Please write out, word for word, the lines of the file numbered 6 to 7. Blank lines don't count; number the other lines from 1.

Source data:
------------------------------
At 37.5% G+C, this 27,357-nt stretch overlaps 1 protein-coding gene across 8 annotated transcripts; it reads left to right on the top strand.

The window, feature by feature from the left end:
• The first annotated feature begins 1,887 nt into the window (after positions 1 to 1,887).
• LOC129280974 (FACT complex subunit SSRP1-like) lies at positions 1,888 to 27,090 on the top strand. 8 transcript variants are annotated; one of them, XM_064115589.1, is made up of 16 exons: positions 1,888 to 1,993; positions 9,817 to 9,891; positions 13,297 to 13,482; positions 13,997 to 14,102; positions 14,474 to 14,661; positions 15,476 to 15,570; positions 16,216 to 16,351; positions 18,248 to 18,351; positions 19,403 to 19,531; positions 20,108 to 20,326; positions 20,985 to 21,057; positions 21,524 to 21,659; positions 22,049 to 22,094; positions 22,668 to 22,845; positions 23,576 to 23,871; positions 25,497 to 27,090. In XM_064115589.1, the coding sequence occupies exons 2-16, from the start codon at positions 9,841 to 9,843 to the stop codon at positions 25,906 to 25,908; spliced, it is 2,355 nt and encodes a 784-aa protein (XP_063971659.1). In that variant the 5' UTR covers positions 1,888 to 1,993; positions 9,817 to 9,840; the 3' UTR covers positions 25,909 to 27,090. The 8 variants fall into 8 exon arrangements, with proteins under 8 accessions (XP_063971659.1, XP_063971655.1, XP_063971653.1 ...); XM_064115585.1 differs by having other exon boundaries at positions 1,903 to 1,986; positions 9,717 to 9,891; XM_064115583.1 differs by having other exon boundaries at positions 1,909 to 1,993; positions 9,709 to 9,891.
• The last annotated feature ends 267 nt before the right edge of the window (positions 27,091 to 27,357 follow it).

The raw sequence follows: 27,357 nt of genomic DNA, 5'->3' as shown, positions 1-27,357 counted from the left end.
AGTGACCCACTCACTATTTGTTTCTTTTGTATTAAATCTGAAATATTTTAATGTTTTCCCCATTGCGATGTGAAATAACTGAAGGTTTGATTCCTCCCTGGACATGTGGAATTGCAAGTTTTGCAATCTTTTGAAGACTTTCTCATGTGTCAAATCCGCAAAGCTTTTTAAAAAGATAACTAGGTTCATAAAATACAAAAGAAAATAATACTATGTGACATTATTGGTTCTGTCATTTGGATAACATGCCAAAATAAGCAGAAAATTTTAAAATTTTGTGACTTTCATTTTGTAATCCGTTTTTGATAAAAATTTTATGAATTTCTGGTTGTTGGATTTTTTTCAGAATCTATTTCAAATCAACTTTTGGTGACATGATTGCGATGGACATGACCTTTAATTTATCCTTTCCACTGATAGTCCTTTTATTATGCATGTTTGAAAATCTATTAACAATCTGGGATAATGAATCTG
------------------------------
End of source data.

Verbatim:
The raw sequence follows: 27,357 nt of genomic DNA, 5'->3' as shown, positions 1-27,357 counted from the left end.
AGTGACCCACTCACTATTTGTTTCTTTTGTATTAAATCTGAAATATTTTAATGTTTTCCCCATTGCGATGTGAAATAACTGAAGGTTTGATTCCTCCCTGGACATGTGGAATTGCAAGTTTTGCAATCTTTTGAAGACTTTCTCATGTGTCAAATCCGCAAAGCTTTTTAAAAAGATAACTAGGTTCATAAAATACAAAAGAAAATAATACTATGTGACATTATTGGTTCTGTCATTTGGATAACATGCCAAAATAAGCAGAAAATTTTAAAATTTTGTGACTTTCATTTTGTAATCCGTTTTTGATAAAAATTTTATGAATTTCTGGTTGTTGGATTTTTTTCAGAATCTATTTCAAATCAACTTTTGGTGACATGATTGCGATGGACATGACCTTTAATTTATCCTTTCCACTGATAGTCCTTTTATTATGCATGTTTGAAAATCTATTAACAATCTGGGATAATGAATCTG